Hello and welcome back for another week of prevarications and pretending, here at Factually Deficient! Some weeks ago, Factually Deficient explained the role of photoshop in sending messages by carrier pigeon. Pigeons are a hot topic here at Factually Deficient, however; that was not the only question asked about them. For our pigeon encore, I will answer a question posed by my friend Beetle. Beetle asked:
People keep lots of racing birds here but how do pigeons always know where to go in races?
This is a particularly wise question for a Beetle to ask, considering that she no doubt wishes to know how to avoid these predatory birds, who often stop to snack on local insects when they are wearying in the iddle of a race.
Obviously, in a race situation, it would be unethical to use the photoshop method discussed previously. After all, it is hardly a sporting competition if all the birds can teleport equally to the finish line.
However, Beetle’s question stands: despite the proliferation of pigeon races, one never sees a pigeon consulting a map, as so many other birds do, in order to figure out how to reach its destination. How, then, do they know where to go?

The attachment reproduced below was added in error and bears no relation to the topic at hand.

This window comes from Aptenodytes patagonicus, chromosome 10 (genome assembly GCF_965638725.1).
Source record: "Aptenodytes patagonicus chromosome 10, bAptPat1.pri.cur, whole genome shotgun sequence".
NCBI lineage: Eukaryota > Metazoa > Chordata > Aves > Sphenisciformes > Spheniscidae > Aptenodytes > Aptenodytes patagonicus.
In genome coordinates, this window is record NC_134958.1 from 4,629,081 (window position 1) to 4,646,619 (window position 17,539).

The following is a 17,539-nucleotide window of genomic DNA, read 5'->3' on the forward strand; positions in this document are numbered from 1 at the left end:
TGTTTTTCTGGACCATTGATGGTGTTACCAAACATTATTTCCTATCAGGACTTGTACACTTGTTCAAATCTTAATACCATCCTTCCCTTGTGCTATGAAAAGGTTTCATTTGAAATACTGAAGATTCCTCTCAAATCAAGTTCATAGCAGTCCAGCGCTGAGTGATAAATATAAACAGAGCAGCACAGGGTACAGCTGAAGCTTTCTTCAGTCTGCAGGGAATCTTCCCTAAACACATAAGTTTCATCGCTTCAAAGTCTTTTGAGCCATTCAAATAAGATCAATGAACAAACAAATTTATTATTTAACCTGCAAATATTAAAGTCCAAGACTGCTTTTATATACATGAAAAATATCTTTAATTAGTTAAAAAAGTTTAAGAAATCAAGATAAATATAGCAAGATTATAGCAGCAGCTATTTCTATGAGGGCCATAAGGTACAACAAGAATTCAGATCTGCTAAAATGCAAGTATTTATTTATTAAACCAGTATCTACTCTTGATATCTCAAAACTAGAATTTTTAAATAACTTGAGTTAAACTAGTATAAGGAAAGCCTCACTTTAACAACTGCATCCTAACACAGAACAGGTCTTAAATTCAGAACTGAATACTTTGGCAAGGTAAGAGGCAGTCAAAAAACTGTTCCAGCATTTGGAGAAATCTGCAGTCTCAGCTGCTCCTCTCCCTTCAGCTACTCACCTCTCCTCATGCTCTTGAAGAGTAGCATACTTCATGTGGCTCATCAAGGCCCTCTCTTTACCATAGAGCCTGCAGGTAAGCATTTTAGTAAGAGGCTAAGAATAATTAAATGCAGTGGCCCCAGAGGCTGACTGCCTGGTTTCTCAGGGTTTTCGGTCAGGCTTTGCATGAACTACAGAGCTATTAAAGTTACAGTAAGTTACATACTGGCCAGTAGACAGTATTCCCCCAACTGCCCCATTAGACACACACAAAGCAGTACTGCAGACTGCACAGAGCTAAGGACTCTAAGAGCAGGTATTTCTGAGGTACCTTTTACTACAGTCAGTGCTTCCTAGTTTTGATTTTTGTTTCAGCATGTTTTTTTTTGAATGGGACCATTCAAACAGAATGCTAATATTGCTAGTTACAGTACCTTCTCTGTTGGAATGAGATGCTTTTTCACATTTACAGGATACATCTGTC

The fact is, pigeon racing is something of a misnomer. After all, who would bother to race the flightless birds, when for any practical purposes, teleportation with the aid of photoshop is far more expedient? Pigeon racing does not in fact use actual pigeons, or birds at all, but rather carefully hand-crafted robotic “pigeons” designed to look, sound, and behave in every way just like the real thing, but used for racing and entertainment purposes, since a metal contraption is ill-devised for the mail delivery that occupies real pigeons.
These metal robot pigeons are constructed with a “homing” device that tells them where the finish line is. Without going into too much detail as to how GPS works – a question for another day – the robot birds build nests at the finish line, and embed in the metallic junk of the nest a beacon which transmits a message such as “Come home” on a frequency unique to that particular robot. The robotic birds then race along, following the sound, until they are happily back in their robot nests.
Disclaimer: The veracity of the above post is highly questionable. GPS does not work that way.